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Publication numberUS4415548 A
Publication typeGrant
Application numberUS 06/373,654
Publication dateNov 15, 1983
Filing dateApr 30, 1982
Priority dateFeb 12, 1980
Fee statusLapsed
Publication number06373654, 373654, US 4415548 A, US 4415548A, US-A-4415548, US4415548 A, US4415548A
InventorsK. Prakash Reddy
Original AssigneeSchmid Laboratories, Inc.
Export CitationBiBTeX, EndNote, RefMan
External Links: USPTO, USPTO Assignment, Espacenet
Spermicidally lubricated prophylactics and method for making same
US 4415548 A
A spermicidally active, lubricated prophylactic and method for making same is disclosed. The prophylactic is formed by dip-coating and unrolling the prophylactic and a specific lubricant, polyethylene glycol, and a spermicide are dispensed into the rolled prophylactic, the lubricant causing migration of the spermicide throughout the rolled device.
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What is claimed is:
1. A method for manufacturing a lubricated spermicidal male contraceptive which comprises:
(a) dipping a phallic shaped mandrel of predetermined size into a warm bath consisting of latex rubber;
(b) withdrawing said mandrel bearing a coating consisting essentially of latex rubber from the latex bath;
(c) allowing the latex rubber coating on said mandrel to harden to form a sheath conforming to the shape of said mandrel;
(d) unrolling the sheath from said mandrel to form a cup;
(e) dispensing an effective contraceptive amount of a migratory pharmaceutical formulation comprising a liquid nonionic surfactant spermicidal agent having an approximately neutral pH, and a polyethylene glycol lubricant composition into the latex cup whereby the pharmaceutical formulation migrates by capillary action substantially throughout the inner and outer surfaces of the latex sheath; and
(f) sealing the latex sheath containing said spermicide and said lubricant in an airtight container.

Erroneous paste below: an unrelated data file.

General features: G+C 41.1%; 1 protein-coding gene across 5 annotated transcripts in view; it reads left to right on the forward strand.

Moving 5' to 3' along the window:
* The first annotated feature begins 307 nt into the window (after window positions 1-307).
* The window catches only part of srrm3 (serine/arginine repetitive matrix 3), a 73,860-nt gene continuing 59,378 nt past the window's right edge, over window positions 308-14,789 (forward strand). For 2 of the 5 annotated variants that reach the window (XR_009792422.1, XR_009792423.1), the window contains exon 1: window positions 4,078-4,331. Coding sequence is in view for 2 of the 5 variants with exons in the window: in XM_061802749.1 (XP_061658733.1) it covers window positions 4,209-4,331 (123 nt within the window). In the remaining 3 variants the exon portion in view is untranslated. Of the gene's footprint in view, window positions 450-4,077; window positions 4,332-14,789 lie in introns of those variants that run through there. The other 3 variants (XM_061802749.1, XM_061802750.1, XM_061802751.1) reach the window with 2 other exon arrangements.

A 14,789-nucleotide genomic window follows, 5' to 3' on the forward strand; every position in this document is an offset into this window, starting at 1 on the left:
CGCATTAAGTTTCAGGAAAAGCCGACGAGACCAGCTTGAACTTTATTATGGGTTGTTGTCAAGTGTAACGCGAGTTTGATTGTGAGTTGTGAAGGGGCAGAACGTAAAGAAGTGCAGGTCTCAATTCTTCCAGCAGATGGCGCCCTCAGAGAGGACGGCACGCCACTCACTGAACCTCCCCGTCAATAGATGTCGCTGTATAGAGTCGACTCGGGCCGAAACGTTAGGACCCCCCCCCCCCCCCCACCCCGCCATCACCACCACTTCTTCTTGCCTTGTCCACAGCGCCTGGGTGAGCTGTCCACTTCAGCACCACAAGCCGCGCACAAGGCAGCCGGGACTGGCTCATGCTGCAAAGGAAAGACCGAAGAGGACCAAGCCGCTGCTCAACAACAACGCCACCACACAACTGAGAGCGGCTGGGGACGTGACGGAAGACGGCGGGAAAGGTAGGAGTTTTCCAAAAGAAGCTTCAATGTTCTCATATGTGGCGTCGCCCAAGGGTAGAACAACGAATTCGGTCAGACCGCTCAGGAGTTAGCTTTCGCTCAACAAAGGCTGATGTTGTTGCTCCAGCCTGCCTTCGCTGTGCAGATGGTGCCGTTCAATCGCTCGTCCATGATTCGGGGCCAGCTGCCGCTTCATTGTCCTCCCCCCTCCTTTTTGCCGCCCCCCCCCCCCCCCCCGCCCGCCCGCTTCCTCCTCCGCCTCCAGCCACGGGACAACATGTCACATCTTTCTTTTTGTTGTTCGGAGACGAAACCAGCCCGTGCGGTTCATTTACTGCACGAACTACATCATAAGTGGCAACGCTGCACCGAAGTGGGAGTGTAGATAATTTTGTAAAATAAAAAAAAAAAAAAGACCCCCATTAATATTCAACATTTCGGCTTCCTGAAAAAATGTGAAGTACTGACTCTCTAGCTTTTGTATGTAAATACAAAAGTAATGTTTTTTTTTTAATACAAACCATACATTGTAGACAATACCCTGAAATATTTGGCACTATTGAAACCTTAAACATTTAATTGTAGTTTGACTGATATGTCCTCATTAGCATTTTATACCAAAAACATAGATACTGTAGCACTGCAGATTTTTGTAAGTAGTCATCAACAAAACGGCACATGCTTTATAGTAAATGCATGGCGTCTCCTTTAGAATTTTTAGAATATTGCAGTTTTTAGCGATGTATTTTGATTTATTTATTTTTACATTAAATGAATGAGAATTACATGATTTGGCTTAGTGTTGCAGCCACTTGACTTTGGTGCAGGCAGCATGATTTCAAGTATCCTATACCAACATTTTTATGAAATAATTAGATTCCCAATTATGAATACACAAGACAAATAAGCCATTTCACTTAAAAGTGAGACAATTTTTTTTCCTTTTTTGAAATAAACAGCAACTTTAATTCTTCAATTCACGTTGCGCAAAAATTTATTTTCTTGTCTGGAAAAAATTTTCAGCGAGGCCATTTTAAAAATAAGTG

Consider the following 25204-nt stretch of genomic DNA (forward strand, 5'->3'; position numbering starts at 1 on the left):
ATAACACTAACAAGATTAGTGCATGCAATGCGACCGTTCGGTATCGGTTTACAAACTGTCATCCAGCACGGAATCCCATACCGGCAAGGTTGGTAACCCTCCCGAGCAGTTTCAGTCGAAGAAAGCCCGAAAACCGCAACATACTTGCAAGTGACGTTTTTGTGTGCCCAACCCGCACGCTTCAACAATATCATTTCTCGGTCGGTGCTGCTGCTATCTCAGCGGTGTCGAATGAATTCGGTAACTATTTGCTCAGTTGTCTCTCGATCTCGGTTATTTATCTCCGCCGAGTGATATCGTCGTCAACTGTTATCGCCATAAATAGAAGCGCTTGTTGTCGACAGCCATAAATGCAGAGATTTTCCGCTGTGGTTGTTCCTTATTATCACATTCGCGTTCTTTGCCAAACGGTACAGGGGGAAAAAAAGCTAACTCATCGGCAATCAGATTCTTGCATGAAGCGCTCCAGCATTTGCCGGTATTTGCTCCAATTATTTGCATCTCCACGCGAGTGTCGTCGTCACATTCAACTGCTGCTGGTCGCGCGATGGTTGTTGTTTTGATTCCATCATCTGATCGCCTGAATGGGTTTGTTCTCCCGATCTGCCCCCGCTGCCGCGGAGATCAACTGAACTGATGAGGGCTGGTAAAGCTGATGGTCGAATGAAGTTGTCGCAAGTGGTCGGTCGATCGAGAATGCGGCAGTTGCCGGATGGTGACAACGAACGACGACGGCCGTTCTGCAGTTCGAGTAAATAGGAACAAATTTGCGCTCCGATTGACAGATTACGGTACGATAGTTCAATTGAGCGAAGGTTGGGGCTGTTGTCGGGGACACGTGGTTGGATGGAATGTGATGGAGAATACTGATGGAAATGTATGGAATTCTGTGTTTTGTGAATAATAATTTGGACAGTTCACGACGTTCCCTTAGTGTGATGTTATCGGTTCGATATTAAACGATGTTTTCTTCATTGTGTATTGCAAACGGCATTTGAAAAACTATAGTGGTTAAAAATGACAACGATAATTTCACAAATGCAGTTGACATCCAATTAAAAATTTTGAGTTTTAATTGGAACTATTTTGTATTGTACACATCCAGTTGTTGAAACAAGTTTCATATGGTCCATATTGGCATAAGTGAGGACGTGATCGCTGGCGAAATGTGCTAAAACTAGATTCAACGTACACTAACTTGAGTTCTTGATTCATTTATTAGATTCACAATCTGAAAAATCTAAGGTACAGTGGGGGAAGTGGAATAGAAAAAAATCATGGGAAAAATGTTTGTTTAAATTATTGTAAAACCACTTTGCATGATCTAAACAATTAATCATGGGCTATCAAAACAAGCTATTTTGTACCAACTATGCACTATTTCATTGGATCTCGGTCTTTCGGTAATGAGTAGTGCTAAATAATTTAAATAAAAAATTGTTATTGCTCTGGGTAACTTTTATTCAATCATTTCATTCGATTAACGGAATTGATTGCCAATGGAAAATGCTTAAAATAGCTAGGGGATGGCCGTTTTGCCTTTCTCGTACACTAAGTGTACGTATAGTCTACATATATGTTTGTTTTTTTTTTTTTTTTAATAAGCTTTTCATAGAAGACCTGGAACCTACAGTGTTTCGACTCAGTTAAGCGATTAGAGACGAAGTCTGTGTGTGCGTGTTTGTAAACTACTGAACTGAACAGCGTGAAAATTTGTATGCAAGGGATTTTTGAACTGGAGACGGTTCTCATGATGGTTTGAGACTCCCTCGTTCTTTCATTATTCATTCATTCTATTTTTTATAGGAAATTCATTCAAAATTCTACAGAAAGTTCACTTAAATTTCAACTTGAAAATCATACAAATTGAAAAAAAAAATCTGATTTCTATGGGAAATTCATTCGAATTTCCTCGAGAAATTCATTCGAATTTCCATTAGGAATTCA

2. The method of claim 1 wherein said effective contraceptive amount comprises from about 0.2 cc to about 1.0 cc of said pharmaceutical formulation.
3. The method of claim 2 which comprises dispensing about 0.5 cc of said pharmaceutical formulation comprising about 5% by weight of said formulation of nonylphenoxypolyethoxyethanol and about 95% by weight of said formulation of polyethylene glycol into said latex cup.
4. A spermicidally lubricated prophylactic produced by the method of claim 3.
5. The method of manufacturing latex sheaths coated substantially throughout with a spermicidal agent which comprises:
forming a blunt-shaped sheath consisting essentially of latex rubber having a closed forward end and a generally circular rearward opening,
rolling said sheath up toward the front end along the longitudinal axis of the sheath to form a generally circular cup shaped container having a bowl shaped recess corresponding to the closed forward end of said sheath,
dispensing a predetermined quantity of a pharmaceutical formulation into the bowl of said cup, said formulation comprising an effecting contraceptive amount of a nonionic spermicidal agent and a polyethylene glycol lubricant composition, and
thereafter sealing said sheath in an airtight enclosure.
6. The method of claim 2 wherein the nonionic surfactant is nonylphenoxypolyethoxyethanol.
7. The method of claim 2 wherein said nonionic surfactant is a polyethoxylated nonylphenol composition having an average ethylene oxide content of from 4-12 moles per mole of nonylphenol.